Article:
endpoint detection and response (EDR): solutions that detect security incidents and contain them at the endpoint, plus provide contextual information and remediation guidance
Lawrence Cruciana, president of Corporate Information Technologies, an MSP in Charlotte, N.C., employs an EDR solution from Cylance. “This system allows us to place granular controls and collect granular application information from all of our managed endpoints. We can look under the covers of thousands of systems and deploy if-then-else type protocols to support overlapping security controls and response to specific security incidents,” he explains.
Before rolling out an EDR solution, though, channel pros should experiment with it first by setting up a virtual environment to avoid triggering an onslaught of false positives, advises Mike Bloomfield, president of Tekie Geek, an MSP in Staten Island, N.Y. “Nothing is worse than getting a call by a client that you rolled out your new endpoint protection, and their legacy application is now being killed on every computer and quarantined.”
governance/compliance management: monitoring and controlling sensitive or personal data according to local, state, national, and international regulations
Many SMBs need to comply with PCI-DSS (credit cards), HIPAA (healthcare), SOX (financial), and other regulations, along with the newest regulations around privacy—the European Union’s General Data Protection Regulation and California’s Consumer Privacy Act of 2018.
Ferron says MSPs should learn what regulations pertain to their customers’ businesses or partner with an expert. Governance tools such as RSA’s Archer Platform are available as well, Ferron says, but they are expensive. “Do I see this space coming where there’ll be an MSP-hosted governance module where one MSP can put all of their customers in this one engine and get a snapshot of where they’re at? Yes, but I haven’t seen any really good ones yet.”
Internet of Things Security: protecting back-end networks and devices connected to the IoT
According to the 2019 Official Annual Cybercrime Report from researcher and publisher Cybersecurity Ventures, sponsored by the Herjavec Group, “IoT (Internet of Things) devices were the biggest technology crime driver in 2018.” The report says that will continue through 2019 and the foreseeable future.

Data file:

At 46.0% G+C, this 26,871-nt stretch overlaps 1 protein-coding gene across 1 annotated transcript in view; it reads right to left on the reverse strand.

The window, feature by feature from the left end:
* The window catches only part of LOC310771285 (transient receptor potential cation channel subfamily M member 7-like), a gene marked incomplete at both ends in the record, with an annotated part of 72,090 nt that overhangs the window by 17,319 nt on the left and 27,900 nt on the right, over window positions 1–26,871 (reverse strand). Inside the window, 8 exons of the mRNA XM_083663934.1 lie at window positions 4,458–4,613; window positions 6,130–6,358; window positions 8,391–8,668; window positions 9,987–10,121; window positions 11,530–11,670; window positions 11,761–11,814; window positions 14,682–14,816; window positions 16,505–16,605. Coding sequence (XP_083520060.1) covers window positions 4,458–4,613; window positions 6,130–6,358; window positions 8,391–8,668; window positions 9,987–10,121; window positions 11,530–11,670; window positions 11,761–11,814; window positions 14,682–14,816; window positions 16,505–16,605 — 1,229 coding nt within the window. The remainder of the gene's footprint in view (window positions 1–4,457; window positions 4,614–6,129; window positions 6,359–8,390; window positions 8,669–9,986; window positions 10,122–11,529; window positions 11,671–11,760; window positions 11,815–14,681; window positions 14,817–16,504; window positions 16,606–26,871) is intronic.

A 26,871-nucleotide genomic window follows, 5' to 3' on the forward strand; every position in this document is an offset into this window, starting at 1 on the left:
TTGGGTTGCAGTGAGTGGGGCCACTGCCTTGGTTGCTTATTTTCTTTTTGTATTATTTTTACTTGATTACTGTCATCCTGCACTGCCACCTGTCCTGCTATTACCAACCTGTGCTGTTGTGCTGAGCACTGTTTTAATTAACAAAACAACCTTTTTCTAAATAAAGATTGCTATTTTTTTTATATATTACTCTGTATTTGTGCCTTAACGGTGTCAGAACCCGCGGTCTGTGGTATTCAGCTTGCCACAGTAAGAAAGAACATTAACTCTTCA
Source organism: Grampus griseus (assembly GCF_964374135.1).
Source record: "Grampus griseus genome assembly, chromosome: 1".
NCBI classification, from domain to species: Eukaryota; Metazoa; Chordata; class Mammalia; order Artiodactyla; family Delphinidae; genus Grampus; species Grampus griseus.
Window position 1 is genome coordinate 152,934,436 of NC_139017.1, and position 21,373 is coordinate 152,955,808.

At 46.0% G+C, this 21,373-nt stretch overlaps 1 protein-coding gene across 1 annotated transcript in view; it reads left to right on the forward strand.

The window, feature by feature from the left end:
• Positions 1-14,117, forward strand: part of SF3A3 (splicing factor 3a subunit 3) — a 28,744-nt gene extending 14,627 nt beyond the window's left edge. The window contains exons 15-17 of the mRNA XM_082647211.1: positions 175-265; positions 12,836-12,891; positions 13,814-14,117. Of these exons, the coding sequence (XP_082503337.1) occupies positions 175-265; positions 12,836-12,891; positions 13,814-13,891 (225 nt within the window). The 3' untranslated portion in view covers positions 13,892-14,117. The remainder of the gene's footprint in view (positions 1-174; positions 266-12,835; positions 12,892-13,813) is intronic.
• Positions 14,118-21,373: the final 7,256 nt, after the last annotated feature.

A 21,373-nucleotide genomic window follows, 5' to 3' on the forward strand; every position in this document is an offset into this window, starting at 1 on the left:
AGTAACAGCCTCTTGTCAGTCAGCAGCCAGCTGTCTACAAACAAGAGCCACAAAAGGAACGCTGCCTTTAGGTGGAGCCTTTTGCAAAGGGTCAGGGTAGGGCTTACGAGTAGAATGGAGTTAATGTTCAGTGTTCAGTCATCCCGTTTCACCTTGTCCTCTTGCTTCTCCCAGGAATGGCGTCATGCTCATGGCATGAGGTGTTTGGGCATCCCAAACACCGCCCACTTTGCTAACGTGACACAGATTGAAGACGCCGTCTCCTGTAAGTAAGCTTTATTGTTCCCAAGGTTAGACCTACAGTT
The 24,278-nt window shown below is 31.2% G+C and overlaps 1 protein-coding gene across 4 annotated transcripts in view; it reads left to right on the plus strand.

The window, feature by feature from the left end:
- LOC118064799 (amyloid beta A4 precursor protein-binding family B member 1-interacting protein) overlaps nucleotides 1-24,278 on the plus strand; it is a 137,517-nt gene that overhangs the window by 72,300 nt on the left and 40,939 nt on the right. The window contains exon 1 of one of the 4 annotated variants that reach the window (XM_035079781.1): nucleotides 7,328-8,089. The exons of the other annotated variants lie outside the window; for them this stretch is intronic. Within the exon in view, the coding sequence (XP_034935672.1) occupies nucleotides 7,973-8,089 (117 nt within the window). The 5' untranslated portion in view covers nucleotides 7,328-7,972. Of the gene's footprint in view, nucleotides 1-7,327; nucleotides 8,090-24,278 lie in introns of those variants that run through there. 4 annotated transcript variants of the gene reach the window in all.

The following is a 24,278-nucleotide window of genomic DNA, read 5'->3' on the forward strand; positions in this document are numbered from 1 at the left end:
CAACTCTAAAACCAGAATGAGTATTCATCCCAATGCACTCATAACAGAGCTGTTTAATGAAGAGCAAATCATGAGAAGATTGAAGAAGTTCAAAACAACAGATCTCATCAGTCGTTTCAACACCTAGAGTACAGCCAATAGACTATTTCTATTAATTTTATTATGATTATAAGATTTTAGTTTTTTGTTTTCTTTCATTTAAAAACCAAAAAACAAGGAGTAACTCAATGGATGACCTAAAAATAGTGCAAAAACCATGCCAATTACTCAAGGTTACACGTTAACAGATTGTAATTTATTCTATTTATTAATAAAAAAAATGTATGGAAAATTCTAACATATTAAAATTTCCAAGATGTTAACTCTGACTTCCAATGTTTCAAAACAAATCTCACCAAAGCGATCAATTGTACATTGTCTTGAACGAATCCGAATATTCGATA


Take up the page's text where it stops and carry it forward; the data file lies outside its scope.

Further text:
“We’re in the birth stages of security for IoT,” says Stiennon, noting that part of the problem is the proliferation of devices and lack of standards. Indeed, research from the IoT Security Foundation finds that fewer than 10 percent of consumer IoT companies follow vulnerability disclosure guidelines.
Work is underway to address such problems, though. For example, the foundation in December issued Release 2 of the IoT Security Compliance Framework, and vendors will be rolling out IoT security products in growing numbers soon too. Stiennon points to startup firm Phosphorus as an example.
intrusion detection system (IDS): monitors network events and analyzes them for signs of possible incidents, violations, or imminent threats
intrusion prevention systems (IPS): performs intrusion detection and then stops the detected incidents
The “father” of IDS/IPS is an open source solution called Snort, Ferron says. “Almost everybody’s got a variation of Snort.” He recommends MSPs install some type of IDS/IPS in their customers’ environments or outsource the function to a company like Vigilant.
managed security service provider (MSSP): monitors and manages security devices and systems, and typically operates (or outsources) a 24/7 security operations center (SOC)
MSSPs are focused subject matter experts, says Cruciana. Unlike MSPs, “they aren’t necessarily concerned with the health of your stack, or how your system is configured, or is your database server running the most optimal way. To a client, IT is anything that has a wire sticking out of the back of it. In the true security space, there are very few wires. There’s more protocol and procedure and administrative controls. And those two worlds really haven’t met.”
O’Hara expects they will. Before long, he predicts, an MSP who doesn’t offer managed security will be like a locksmith who does physical tumble locks but not car key systems.
network anomaly detection: continuous monitoring of network traffic for unusual events or trends
Traditional cyberdefense presumed that everything outside the network is not trusted and everything inside is, says Cruciana. Network anomaly detection solutions, by contrast, take nothing for granted, basing their actions on long-term observation of what is and isn’t normal in one specific environment. “[It] doesn’t presume that a printer is just a printer,” says Cruciana.
His product of choice is KineticFuse’s ThreatWarrior. “This allows us to look at all of the network traffic both north-to-south (inside to outside) and east-to-west (machine to machine/machine to server) within our managed networks. It uses an unsupervised neural network to learn each client’s network, behavioral patterns, and typical use characteristics. This evaluates all network traffic equally and identifies things that don’t belong without the use of pattern-based signatures.”